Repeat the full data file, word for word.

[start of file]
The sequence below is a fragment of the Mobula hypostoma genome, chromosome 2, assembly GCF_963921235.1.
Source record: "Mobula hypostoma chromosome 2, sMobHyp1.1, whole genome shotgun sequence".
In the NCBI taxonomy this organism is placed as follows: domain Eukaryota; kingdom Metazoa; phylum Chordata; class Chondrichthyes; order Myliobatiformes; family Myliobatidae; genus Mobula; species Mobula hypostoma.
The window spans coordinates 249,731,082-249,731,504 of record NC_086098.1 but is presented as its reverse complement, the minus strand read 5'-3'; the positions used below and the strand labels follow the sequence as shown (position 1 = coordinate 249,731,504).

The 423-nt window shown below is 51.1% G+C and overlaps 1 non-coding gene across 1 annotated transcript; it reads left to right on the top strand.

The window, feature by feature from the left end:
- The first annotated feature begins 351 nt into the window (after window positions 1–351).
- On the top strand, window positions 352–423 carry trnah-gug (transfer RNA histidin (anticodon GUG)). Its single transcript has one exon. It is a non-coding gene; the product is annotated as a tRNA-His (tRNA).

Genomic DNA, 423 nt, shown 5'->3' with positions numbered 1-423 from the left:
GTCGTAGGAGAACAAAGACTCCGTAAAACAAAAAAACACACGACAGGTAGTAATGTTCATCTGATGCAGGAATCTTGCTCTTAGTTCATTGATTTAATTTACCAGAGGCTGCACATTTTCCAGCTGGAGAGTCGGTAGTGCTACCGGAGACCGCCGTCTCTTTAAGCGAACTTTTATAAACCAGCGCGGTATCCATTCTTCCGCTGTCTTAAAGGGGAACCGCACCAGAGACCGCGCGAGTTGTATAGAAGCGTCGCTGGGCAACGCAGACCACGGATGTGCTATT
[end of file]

The sequence below is a fragment of the Mobula hypostoma genome, chromosome 2, assembly GCF_963921235.1.
Source record: "Mobula hypostoma chromosome 2, sMobHyp1.1, whole genome shotgun sequence".
In the NCBI taxonomy this organism is placed as follows: domain Eukaryota; kingdom Metazoa; phylum Chordata; class Chondrichthyes; order Myliobatiformes; family Myliobatidae; genus Mobula; species Mobula hypostoma.
The window spans coordinates 249,731,082-249,731,504 of record NC_086098.1 but is presented as its reverse complement, the minus strand read 5'-3'; the positions used below and the strand labels follow the sequence as shown (position 1 = coordinate 249,731,504).

The 423-nt window shown below is 51.1% G+C and overlaps 1 non-coding gene across 1 annotated transcript; it reads left to right on the top strand.

The window, feature by feature from the left end:
- The first annotated feature begins 351 nt into the window (after window positions 1–351).
- On the top strand, window positions 352–423 carry trnah-gug (transfer RNA histidin (anticodon GUG)). Its single transcript has one exon. It is a non-coding gene; the product is annotated as a tRNA-His (tRNA).

Genomic DNA, 423 nt, shown 5'->3' with positions numbered 1-423 from the left:
GTCGTAGGAGAACAAAGACTCCGTAAAACAAAAAAACACACGACAGGTAGTAATGTTCATCTGATGCAGGAATCTTGCTCTTAGTTCATTGATTTAATTTACCAGAGGCTGCACATTTTCCAGCTGGAGAGTCGGTAGTGCTACCGGAGACCGCCGTCTCTTTAAGCGAACTTTTATAAACCAGCGCGGTATCCATTCTTCCGCTGTCTTAAAGGGGAACCGCACCAGAGACCGCGCGAGTTGTATAGAAGCGTCGCTGGGCAACGCAGACCACGGATGTGCTATT